By statistically controlling for the other major component of smog - fine particulate matter, particles smaller than 2.5 microns - the researchers were able to tease out the cardiovascular impact of the pollutants and still see ozone's effects on respiratory health.

Ozone data collected between 1977 and 2000 showed that California had both the city with the highest and the city with the lowest concentration of ozone pollution in the country. The researchers estimate that the risk of dying from respiratory causes rises 4 percent for every 10 parts-per-billion increase in exposure to ozone. Based on that result, Dr. Thurston says the city with the highest mean daily maximum ozone concentration over the 18-year period of the study, was Riverside (104 ppb). This long-term cumulative exposure corresponded to roughly a 50 percent increased risk of dying from lung disease compared to no exposure to the pollutant. Los Angeles ran a close second, with an estimated 43 percent increased risk.

Northeast cities were generally lower in ozone than California. In Washington, DC, and New York City, for example, the study results indicate a 27 and 25 percent increased risk of respiratory death, as a result of their respective long-term ozone exposures, says Dr. Thurston. The estimated increased risk from cumulative exposure in New York occurs even though New Yorkers breathe air that is nearly in compliance with the EPA's present short-term ozone standard of 75 ppb, he says.

The lowest ozone concentration was seen in San Francisco (33 ppb long-term average daily maximum), which had an associated 14 percent increase in risk. San Francisco has low levels of ozone pollution because fog regularly blankets the city, which prevents the necessary photochemical reaction from occurring, says Dr. Jerrett. In addition, Dr. Thurston points out that the Los Angeles area, which has high levels, is located in a basin, which prevents the rapid dispersal and dilution of air pollution that occurs in San Francisco.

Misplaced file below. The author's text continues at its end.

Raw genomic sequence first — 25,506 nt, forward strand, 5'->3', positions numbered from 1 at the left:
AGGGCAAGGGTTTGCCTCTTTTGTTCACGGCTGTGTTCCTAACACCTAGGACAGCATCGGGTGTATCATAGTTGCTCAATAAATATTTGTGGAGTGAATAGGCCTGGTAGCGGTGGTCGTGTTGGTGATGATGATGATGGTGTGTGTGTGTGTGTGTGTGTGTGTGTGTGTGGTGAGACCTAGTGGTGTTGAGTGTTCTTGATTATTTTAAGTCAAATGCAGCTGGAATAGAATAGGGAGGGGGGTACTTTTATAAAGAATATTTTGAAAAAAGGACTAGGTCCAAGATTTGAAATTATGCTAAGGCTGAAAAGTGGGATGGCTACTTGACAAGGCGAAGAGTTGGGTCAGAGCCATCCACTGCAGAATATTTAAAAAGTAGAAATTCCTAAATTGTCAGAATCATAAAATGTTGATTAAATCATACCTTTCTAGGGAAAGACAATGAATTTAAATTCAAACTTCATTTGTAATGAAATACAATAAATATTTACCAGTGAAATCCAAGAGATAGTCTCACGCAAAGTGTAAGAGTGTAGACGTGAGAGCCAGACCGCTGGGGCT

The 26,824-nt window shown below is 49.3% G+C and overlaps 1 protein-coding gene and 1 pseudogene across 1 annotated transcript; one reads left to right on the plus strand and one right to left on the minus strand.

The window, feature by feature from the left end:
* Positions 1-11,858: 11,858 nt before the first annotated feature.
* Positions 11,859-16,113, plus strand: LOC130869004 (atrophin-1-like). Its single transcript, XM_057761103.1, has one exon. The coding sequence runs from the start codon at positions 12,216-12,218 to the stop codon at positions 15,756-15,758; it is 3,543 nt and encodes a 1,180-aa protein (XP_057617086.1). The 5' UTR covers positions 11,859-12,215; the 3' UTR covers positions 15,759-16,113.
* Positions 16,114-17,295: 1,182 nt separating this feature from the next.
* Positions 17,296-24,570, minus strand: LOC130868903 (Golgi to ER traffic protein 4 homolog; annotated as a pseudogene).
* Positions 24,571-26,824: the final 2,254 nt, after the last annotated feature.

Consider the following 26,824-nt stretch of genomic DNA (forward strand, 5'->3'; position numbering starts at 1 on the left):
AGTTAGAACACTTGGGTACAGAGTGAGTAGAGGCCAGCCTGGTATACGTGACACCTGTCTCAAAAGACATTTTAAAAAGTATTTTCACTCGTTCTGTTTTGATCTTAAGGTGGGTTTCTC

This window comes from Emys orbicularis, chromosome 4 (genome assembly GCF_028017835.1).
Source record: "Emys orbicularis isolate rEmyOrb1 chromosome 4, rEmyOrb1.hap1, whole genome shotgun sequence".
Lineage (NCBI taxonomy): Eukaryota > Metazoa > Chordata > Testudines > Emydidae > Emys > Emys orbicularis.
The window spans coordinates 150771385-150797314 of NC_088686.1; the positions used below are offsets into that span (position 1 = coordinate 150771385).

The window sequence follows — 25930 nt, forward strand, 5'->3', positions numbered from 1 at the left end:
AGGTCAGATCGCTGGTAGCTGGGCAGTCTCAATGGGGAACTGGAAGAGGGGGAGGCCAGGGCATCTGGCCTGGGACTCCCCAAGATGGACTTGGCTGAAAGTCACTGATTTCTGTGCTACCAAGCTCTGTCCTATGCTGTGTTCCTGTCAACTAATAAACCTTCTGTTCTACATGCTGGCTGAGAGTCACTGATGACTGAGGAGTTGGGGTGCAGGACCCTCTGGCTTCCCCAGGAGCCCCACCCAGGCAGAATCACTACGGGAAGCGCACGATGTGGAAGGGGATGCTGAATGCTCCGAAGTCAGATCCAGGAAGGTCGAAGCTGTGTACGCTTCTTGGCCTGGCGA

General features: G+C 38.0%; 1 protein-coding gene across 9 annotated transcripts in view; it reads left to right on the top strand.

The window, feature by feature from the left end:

The EPA provides a list of counties in the United States, their present ozone concentrations, and their compliance status with regard to the current short-term ozone standard at the following URL: http://epa.gov/air/ozonepollution/pdfs/2008_03_design_values_2004_2006.pdf.

The present EPA air quality standards do not protect against the long-term cumulative effects of ozone exposures, but only address the health effects of short-term daily peaks in ozone exposure, says Dr. Thurston. Currently, the Environmental Protection Agency's standard for short-term (8-hour) ozone exposure is 75 parts per billion, which exceeds the 60 ppb recommended by the EPA's own scientific advisory group, the American Lung Association and more than a dozen other public health organizations. The EPA will be reviewing its ozone standard in the coming year.

"How do we lower the burden of disease?" queries Dr. Thurston. "Do we look only at only those affected by the highest days, or do we look at everyone's exposure over the entire year? Since we all share the same air, paying attention to cumulative exposure shifts the whole exposure distribution for us all, and that's where the health payoff is. A small reduction in everybody's year-round risk benefits us all."